Friday, 2 April 2010

Running Scared

http://www.abc.net.au/news/stories/2010/04/02/2863269.htm

Religious leaders have used their Good Friday sermons to launch an attack on what they call a recent surge in atheism.

Thousands of Christians crowded into churches this morning to mark the solemn Christian festival of Good Friday.

Sydney Anglican Archbishop Peter Jensen told his congregation atheism is not the rational philosophy that it claims to be.

Dr Jensen told the congregation that atheism is as much of a religion as Christianity.

"It's about our determination as human beings to have our own way, to make our own rules, to live our own lives, unfettered by the rule of God and the right of God to rule over us," he said.

"What we're really seeing, once more [is] an example of the contest between human beings and God over who rules the world."

The Anglican Archbishop's comments were mirrored by the Catholic Bishop of Parramatta, Anthony Fisher.

In his Easter address, he said Christianity has proved to be both vulnerable and hardy in the last century.

"Last century we tried godlessness on a grand scale and the effects were devastating: Nazism, Stalinism, Pol Pot-ery, mass murder, abortion and broken relationships - all promoted by state-imposed atheism," he said.

"[It's] the illusion that we can build a better life without God."

Atheist Foundation president David Nicholls says the comments are an act of desperation by the church.

"We're not forcing anything on anybody," he said.

"Hitler, who was a Catholic, forced Nazism onto the German population.

"Stalin forced his ideology onto the population. They didn't do any of these things in the name of atheism, in fact Stalin was trained in a seminary."

In his sermon, Dr Jensen said the passion of its followers shows atheism a religion in itself.

But Mr Nicholls says that atheism does not have its own belief structure.

"The passion and vigour that Peter Jensen refers to is only in his own mind," he said.

"Because atheists say it as it is, and it's against what Peter thinks, he would have to include those words.

"Atheism is just the acceptance that there is no God, and apart from that people make their own decisions."

The anti-atheist messages come after a global convention on atheism was held in Melbourne last month.

Organisers of the Rise of Atheism conference say about 2,500 people attended the event which included keynote speaker Richard Dawkins.

It seems someone really hit a nerve. I've got to wonder though why it is that a group of people whose commonality is to call the notion of God as absurd are battling an omnipotent omniscient entity for the control of the planet. I didn't realise there was that much power in publicly professing that God is anthropomorphising reality.

I've got to say I feel sorry for the archbishop. He's got an entire belief system build up around faith in an entity that can't handle people professing its non-existence. Because really, that's all atheism entails. The implicit or explicit rejection of the notion of gods. Nothing more, nothing less.

Atheism is no more a religion than starvation is a meal. That not collecting stamps is a hobby, that rejecting astrology is a means to predict human events. That anyone could be scared of those not afraid to say in public "I don't believe in God" is beyond me. Then again, I'm not really sure what there is to be afraid of.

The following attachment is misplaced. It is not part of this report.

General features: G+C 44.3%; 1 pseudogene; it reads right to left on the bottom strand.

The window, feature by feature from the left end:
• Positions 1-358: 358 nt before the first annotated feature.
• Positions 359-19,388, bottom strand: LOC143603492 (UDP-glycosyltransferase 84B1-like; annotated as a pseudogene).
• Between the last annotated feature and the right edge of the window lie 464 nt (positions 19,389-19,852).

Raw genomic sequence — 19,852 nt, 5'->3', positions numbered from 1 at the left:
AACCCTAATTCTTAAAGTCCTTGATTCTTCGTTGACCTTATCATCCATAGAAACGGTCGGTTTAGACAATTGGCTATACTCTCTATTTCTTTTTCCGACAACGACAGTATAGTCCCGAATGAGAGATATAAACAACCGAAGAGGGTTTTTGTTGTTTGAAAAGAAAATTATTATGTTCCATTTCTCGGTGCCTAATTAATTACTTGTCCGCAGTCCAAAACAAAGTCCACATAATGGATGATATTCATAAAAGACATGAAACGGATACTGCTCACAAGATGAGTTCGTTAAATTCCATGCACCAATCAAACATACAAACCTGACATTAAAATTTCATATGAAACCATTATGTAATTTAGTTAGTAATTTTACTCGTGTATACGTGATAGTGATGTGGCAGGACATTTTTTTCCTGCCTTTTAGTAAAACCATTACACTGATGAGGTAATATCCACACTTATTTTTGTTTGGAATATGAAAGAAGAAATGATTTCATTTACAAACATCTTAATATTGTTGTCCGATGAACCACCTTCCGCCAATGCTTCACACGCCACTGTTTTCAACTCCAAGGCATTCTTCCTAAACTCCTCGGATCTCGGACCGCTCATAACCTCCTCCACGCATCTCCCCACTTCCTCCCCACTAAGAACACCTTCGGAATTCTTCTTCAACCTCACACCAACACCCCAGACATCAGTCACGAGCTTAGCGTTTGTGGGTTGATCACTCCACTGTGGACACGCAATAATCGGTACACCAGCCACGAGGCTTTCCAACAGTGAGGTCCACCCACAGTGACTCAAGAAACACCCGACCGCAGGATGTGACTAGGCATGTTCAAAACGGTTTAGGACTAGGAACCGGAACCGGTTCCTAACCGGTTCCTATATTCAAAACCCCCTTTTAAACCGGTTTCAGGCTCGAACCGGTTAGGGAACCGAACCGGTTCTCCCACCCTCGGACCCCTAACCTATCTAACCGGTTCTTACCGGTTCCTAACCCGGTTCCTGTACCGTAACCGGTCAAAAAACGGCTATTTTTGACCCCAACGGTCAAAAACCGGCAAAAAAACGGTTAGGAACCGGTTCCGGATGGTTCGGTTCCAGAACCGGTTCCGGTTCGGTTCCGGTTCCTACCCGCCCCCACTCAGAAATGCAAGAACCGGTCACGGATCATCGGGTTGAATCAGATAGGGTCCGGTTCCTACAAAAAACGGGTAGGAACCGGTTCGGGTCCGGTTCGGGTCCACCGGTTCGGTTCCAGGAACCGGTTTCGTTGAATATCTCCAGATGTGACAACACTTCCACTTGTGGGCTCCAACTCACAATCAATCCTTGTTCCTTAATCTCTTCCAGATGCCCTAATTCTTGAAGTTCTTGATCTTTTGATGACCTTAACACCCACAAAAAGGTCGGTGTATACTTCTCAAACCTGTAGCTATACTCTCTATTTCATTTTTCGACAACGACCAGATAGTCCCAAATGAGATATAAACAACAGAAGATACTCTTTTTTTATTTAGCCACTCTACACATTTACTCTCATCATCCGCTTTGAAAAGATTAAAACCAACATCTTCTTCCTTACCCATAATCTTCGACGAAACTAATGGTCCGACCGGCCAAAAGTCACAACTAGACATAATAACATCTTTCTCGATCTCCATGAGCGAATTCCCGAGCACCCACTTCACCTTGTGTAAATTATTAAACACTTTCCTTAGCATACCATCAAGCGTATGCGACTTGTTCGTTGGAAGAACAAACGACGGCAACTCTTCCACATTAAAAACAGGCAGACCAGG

"The right of God to rule over us", interesting choice of words really. If I were to make a conjecture, this isn't really that we can profess publicly there is no God. It's that we don't accept the authority of the pulpit.

If as the Catholic bishop indicated, it's an illusion that we can build a better life without God, then atheism isn't a threat. And what is the alluring sales pitch of atheism exactly? "There is probably no God so stop worrying and enjoy your life". Yep, I can see why people are coming to atheism en masse with a motto like that...

If God really existed and was a force in this world, denying God would be like denying gravity. The fact that its a matter of faith that there is an omnipotent omniscient entity intervening in the affairs of humanity says so much about what they are trying to preserve.

4 comments:

Jadehawk said...

man, that conference really shook them to their core, didn't it :-)

let's hope this is indeed a step in the process of religion finally losing its grip on human minds. progress is not inevitable.

Stephen said...

Dr Jensen told the congregation that atheism is as much of a religion as Christianity.

When you get a sentence like that early on in the piece, you know it's not going to be a good read. Given the coverage of the conference in The Age, I expected to see at least half of the article given over to an atheist pointing out just how stupid this sermon sounds. Or do they only need to have 'balance' when the content might be suggesting that atheism is vaguely mainstream?

Sili said...

The end of the article amused me the most:

"Before World Youth Day in Sydney in 2008, Bishop Fisher was castigated for remarks he made about the case of a priest who raped two girls. He told a news conference he wished people would focus on the positivity of World Youth Day ''rather than dwelling crankily, as a few people are doing, on old wounds''."

"Dwelling crankily on old wounds."?

You mean like dragging Stalin and Pol Pot into the discussion? (Whatever happened to Mao, by the way?)

Monado, FCD said...

And the pope said that criticizing the church was like anti-semitism. What a jerk!

Who left the Comments' idiot-proof gate open? There are at least a thousand gods or goddesses that the Christians don't believe in--does that mean that they sit in darkness? Someone please tell that idiot that Einstein was an atheist, not that it matters one way or another to my personal beliefs.